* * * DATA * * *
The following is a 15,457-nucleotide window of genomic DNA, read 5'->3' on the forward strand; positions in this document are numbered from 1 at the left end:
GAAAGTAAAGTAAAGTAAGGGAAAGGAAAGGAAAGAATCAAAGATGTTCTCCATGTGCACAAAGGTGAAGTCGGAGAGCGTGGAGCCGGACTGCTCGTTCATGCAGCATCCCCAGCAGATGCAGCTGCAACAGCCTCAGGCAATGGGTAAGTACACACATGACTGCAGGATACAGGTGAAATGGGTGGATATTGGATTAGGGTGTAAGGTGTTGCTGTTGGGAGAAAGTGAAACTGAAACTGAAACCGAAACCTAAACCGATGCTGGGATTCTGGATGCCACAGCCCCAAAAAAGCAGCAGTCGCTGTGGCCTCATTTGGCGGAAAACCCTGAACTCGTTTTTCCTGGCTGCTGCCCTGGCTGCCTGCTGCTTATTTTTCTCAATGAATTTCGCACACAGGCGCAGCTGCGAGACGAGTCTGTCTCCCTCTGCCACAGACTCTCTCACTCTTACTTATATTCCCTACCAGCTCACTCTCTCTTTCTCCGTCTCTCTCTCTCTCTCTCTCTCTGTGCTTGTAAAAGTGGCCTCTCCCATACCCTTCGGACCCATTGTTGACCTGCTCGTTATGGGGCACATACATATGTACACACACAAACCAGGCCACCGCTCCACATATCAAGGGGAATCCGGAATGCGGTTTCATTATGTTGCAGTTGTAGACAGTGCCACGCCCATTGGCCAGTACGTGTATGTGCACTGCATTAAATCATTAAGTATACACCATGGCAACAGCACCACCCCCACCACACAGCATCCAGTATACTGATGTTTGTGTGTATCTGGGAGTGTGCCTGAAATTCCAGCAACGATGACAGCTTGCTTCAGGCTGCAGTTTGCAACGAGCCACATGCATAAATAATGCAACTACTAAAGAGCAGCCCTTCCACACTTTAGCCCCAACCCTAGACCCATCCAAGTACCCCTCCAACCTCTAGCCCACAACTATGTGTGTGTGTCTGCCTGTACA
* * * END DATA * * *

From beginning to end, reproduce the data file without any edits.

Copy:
The following is a 15,457-nucleotide window of genomic DNA, read 5'->3' on the forward strand; positions in this document are numbered from 1 at the left end:
GAAAGTAAAGTAAAGTAAGGGAAAGGAAAGGAAAGAATCAAAGATGTTCTCCATGTGCACAAAGGTGAAGTCGGAGAGCGTGGAGCCGGACTGCTCGTTCATGCAGCATCCCCAGCAGATGCAGCTGCAACAGCCTCAGGCAATGGGTAAGTACACACATGACTGCAGGATACAGGTGAAATGGGTGGATATTGGATTAGGGTGTAAGGTGTTGCTGTTGGGAGAAAGTGAAACTGAAACTGAAACCGAAACCTAAACCGATGCTGGGATTCTGGATGCCACAGCCCCAAAAAAGCAGCAGTCGCTGTGGCCTCATTTGGCGGAAAACCCTGAACTCGTTTTTCCTGGCTGCTGCCCTGGCTGCCTGCTGCTTATTTTTCTCAATGAATTTCGCACACAGGCGCAGCTGCGAGACGAGTCTGTCTCCCTCTGCCACAGACTCTCTCACTCTTACTTATATTCCCTACCAGCTCACTCTCTCTTTCTCCGTCTCTCTCTCTCTCTCTCTCTCTGTGCTTGTAAAAGTGGCCTCTCCCATACCCTTCGGACCCATTGTTGACCTGCTCGTTATGGGGCACATACATATGTACACACACAAACCAGGCCACCGCTCCACATATCAAGGGGAATCCGGAATGCGGTTTCATTATGTTGCAGTTGTAGACAGTGCCACGCCCATTGGCCAGTACGTGTATGTGCACTGCATTAAATCATTAAGTATACACCATGGCAACAGCACCACCCCCACCACACAGCATCCAGTATACTGATGTTTGTGTGTATCTGGGAGTGTGCCTGAAATTCCAGCAACGATGACAGCTTGCTTCAGGCTGCAGTTTGCAACGAGCCACATGCATAAATAATGCAACTACTAAAGAGCAGCCCTTCCACACTTTAGCCCCAACCCTAGACCCATCCAAGTACCCCTCCAACCTCTAGCCCACAACTATGTGTGTGTGTCTGCCTGTACA